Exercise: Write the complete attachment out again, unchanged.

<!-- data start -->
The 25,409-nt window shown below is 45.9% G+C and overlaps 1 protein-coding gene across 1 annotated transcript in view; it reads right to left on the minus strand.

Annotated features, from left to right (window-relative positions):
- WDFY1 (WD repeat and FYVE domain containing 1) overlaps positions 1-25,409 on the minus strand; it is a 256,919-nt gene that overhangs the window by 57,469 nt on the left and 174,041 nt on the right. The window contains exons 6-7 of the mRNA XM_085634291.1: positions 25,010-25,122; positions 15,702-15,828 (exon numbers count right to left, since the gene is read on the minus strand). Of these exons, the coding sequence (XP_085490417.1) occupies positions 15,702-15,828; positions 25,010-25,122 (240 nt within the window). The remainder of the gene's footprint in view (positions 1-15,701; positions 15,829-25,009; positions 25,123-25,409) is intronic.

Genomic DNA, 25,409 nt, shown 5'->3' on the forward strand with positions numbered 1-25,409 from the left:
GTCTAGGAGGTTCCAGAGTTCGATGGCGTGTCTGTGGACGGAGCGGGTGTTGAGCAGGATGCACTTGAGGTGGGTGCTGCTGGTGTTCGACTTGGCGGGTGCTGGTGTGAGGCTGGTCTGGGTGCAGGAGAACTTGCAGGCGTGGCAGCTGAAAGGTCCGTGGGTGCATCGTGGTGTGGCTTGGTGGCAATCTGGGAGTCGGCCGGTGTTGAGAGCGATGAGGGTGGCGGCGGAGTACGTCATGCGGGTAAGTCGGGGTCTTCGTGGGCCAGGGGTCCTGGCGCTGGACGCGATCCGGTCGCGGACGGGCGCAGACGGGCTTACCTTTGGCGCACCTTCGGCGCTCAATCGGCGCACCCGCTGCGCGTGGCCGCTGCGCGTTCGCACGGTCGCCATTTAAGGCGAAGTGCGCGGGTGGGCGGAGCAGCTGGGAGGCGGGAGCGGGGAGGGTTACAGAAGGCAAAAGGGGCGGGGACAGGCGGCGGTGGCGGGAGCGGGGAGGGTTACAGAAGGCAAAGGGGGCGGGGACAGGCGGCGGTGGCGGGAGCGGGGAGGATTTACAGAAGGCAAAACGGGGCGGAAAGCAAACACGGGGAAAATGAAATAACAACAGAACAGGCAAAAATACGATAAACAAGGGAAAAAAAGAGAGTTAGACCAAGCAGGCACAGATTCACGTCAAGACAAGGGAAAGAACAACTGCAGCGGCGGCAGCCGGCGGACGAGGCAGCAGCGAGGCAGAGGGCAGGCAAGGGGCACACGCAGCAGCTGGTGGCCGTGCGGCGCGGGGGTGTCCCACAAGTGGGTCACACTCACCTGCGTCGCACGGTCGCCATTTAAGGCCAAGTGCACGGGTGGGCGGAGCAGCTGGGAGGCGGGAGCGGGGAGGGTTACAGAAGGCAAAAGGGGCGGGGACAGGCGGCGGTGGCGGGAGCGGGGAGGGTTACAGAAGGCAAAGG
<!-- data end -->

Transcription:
The 25,409-nt window shown below is 45.9% G+C and overlaps 1 protein-coding gene across 1 annotated transcript in view; it reads right to left on the minus strand.

Annotated features, from left to right (window-relative positions):
- WDFY1 (WD repeat and FYVE domain containing 1) overlaps positions 1-25,409 on the minus strand; it is a 256,919-nt gene that overhangs the window by 57,469 nt on the left and 174,041 nt on the right. The window contains exons 6-7 of the mRNA XM_085634291.1: positions 25,010-25,122; positions 15,702-15,828 (exon numbers count right to left, since the gene is read on the minus strand). Of these exons, the coding sequence (XP_085490417.1) occupies positions 15,702-15,828; positions 25,010-25,122 (240 nt within the window). The remainder of the gene's footprint in view (positions 1-15,701; positions 15,829-25,009; positions 25,123-25,409) is intronic.

Genomic DNA, 25,409 nt, shown 5'->3' on the forward strand with positions numbered 1-25,409 from the left:
GTCTAGGAGGTTCCAGAGTTCGATGGCGTGTCTGTGGACGGAGCGGGTGTTGAGCAGGATGCACTTGAGGTGGGTGCTGCTGGTGTTCGACTTGGCGGGTGCTGGTGTGAGGCTGGTCTGGGTGCAGGAGAACTTGCAGGCGTGGCAGCTGAAAGGTCCGTGGGTGCATCGTGGTGTGGCTTGGTGGCAATCTGGGAGTCGGCCGGTGTTGAGAGCGATGAGGGTGGCGGCGGAGTACGTCATGCGGGTAAGTCGGGGTCTTCGTGGGCCAGGGGTCCTGGCGCTGGACGCGATCCGGTCGCGGACGGGCGCAGACGGGCTTACCTTTGGCGCACCTTCGGCGCTCAATCGGCGCACCCGCTGCGCGTGGCCGCTGCGCGTTCGCACGGTCGCCATTTAAGGCGAAGTGCGCGGGTGGGCGGAGCAGCTGGGAGGCGGGAGCGGGGAGGGTTACAGAAGGCAAAAGGGGCGGGGACAGGCGGCGGTGGCGGGAGCGGGGAGGGTTACAGAAGGCAAAGGGGGCGGGGACAGGCGGCGGTGGCGGGAGCGGGGAGGATTTACAGAAGGCAAAACGGGGCGGAAAGCAAACACGGGGAAAATGAAATAACAACAGAACAGGCAAAAATACGATAAACAAGGGAAAAAAAGAGAGTTAGACCAAGCAGGCACAGATTCACGTCAAGACAAGGGAAAGAACAACTGCAGCGGCGGCAGCCGGCGGACGAGGCAGCAGCGAGGCAGAGGGCAGGCAAGGGGCACACGCAGCAGCTGGTGGCCGTGCGGCGCGGGGGTGTCCCACAAGTGGGTCACACTCACCTGCGTCGCACGGTCGCCATTTAAGGCCAAGTGCACGGGTGGGCGGAGCAGCTGGGAGGCGGGAGCGGGGAGGGTTACAGAAGGCAAAAGGGGCGGGGACAGGCGGCGGTGGCGGGAGCGGGGAGGGTTACAGAAGGCAAAGG